By Toni Morrison
The Nobel Prize-winning author returns with another masterwork, a brief novel set on the east coast of America during the 1600s. Florens, a young slave girl, is given to a sympathetic plantation owner named Jacob Vaark in order to pay off a debt incurred by her owner. Located in upstate New York, Jacob’s farm is home to a group of women who are struggling to make lives for themselves. Rebekka, Jacob’s wife, endures the deaths of her children from the harsh conditions of plantation living—a tragedy that makes her question her trust in God. Lina, a 14-year-old Native American who lost her family to smallpox, helps Jacob run the farm. She feels suspicious of a fellow servant named Sorrow—an odd young girl—and hopes to stave off loneliness by bonding with Florens. But when Jacob becomes sick, the women’s lives and the meager stability afforded by plantation existence are endangered. Narrated by each of the women in turn, the book offers a panoramic view of America during the 17th century. The hardships her characters experience—both physical and spiritual—are recounted in vivid and poetic detail by Morrison, who is unmatched when it comes to writing about America’s troubled history. Fierce and thrilling, this is an unflinching examination of our country’s coming-of-age and of the dynamics of slavery. A reading group guide is available online.
The Seamstress of Hollywood Boulevard
By Erin McGraw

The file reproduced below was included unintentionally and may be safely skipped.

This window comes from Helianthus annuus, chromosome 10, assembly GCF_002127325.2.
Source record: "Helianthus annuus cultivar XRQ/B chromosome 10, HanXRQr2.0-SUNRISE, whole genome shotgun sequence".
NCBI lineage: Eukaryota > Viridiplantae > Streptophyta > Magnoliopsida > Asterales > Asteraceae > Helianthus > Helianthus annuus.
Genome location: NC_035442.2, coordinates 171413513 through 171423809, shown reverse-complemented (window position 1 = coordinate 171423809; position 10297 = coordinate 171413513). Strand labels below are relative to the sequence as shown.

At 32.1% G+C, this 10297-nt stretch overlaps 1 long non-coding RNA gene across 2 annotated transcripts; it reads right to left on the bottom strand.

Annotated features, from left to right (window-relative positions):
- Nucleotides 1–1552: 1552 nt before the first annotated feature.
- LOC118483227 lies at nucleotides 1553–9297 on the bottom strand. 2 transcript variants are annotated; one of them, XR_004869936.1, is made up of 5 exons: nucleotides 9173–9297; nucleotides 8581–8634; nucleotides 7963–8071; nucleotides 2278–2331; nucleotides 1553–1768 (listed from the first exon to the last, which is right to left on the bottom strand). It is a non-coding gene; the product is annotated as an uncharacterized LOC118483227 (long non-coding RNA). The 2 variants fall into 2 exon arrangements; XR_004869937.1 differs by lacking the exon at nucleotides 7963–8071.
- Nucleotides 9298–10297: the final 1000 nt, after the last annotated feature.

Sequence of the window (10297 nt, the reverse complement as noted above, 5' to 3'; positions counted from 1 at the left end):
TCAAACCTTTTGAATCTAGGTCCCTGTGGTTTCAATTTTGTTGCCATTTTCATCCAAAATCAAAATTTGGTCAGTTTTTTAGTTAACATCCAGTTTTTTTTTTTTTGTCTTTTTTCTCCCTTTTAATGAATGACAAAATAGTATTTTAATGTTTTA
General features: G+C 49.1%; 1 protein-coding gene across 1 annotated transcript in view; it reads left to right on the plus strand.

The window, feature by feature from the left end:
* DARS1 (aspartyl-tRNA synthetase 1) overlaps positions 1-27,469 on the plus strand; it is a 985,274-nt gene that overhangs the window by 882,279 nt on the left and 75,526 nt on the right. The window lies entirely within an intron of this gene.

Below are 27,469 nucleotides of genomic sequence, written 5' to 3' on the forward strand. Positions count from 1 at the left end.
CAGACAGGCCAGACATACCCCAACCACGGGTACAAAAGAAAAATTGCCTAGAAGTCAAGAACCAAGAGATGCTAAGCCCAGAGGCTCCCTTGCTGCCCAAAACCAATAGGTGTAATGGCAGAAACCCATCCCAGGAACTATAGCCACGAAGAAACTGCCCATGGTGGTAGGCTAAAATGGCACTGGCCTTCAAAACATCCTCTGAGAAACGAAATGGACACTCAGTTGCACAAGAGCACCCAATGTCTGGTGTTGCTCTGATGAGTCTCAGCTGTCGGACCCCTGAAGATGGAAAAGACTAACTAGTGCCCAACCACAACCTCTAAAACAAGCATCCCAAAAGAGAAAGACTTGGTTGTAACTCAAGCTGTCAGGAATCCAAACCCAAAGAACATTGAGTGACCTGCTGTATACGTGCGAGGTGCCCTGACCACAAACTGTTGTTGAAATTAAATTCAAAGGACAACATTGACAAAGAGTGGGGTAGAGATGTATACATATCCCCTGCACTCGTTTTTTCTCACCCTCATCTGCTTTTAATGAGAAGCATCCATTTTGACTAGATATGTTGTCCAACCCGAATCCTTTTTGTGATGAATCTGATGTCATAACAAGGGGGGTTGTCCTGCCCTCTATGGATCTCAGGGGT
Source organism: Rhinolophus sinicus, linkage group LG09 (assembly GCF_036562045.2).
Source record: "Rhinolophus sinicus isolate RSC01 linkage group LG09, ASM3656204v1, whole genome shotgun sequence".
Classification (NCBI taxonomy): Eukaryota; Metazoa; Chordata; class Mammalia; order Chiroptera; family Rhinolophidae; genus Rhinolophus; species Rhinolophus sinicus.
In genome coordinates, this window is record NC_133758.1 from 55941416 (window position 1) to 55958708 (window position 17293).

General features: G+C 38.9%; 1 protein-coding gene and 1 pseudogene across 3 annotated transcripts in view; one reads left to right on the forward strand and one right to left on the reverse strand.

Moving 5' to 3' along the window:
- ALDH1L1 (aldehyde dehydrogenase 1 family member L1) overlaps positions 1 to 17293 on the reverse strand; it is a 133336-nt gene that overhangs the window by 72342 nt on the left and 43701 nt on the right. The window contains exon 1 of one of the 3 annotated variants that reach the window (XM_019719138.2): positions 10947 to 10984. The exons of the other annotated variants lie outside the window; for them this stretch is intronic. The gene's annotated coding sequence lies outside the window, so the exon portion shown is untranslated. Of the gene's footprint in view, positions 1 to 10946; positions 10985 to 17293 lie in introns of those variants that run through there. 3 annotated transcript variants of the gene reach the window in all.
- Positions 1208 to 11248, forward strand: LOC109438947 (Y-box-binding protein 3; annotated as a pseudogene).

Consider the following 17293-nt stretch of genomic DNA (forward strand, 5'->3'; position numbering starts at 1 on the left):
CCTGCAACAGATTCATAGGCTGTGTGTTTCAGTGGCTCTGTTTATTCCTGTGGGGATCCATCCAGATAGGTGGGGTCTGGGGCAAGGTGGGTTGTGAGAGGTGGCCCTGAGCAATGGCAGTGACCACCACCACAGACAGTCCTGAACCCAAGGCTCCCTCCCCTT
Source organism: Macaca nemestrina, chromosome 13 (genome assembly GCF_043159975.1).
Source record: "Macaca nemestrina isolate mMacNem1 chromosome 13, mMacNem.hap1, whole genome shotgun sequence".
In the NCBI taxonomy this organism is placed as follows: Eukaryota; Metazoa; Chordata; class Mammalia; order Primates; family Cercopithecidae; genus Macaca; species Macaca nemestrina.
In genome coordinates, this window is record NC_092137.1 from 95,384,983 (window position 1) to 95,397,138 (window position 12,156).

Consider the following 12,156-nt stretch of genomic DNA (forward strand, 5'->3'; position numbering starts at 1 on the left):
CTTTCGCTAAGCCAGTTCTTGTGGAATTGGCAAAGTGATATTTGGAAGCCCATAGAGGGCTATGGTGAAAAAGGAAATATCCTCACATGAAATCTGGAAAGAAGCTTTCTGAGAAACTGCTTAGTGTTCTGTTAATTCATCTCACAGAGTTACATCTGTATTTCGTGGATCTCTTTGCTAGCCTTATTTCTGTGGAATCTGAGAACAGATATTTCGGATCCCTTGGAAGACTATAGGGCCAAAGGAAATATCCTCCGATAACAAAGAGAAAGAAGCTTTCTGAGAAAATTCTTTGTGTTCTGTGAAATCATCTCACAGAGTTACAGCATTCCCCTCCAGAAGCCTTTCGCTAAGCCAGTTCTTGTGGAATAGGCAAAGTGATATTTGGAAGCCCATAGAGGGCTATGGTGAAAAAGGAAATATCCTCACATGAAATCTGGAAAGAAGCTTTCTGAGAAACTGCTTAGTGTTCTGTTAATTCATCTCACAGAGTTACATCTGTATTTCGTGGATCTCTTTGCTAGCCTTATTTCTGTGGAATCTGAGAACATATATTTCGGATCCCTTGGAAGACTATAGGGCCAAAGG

Set in the 1920s, McGraw’s fifth book is a charming historical novel with an ambitious heroine at its center. Seventeen-year-old Nell Plat is an uncommonly gifted seamstress who makes dresses for the women of Grant Station, Kansas, where she lives with her husband and two infant daughters. Nell’s failure as a cook, however, has a damaging effect upon her marriage, and so she decides to take off for Hollywood and create a new identity for herself. Relying on a French grammar book and her own ingenuity, Nell adapts an exciting new persona—that of Madame Annelle, seamstress to the wealthy, an identity that opens unexpected doors. She eventually marries an oilman named George Curran and has a third daughter, Mary. But Nell’s break with her old life isn’t as clean as she’d hoped, and the past eventually comes back to haunt her. Her two daughters—full-grown, liberated flappers—track her down in California. Adopting an air of elegance and using the names Lisette and Aimée, they have big dreams of taking Hollywood by storm. Nell tries to play them off as her younger sisters, but the deceit soon fails—as do the rest of her lies. A richly detailed narrative about one woman’s quest to transform herself and find the happiness she craves, McGraw’s book brims with the joie de vivre of the Roaring ’20s. This is a fast-moving narrative that fans of literary fiction will love.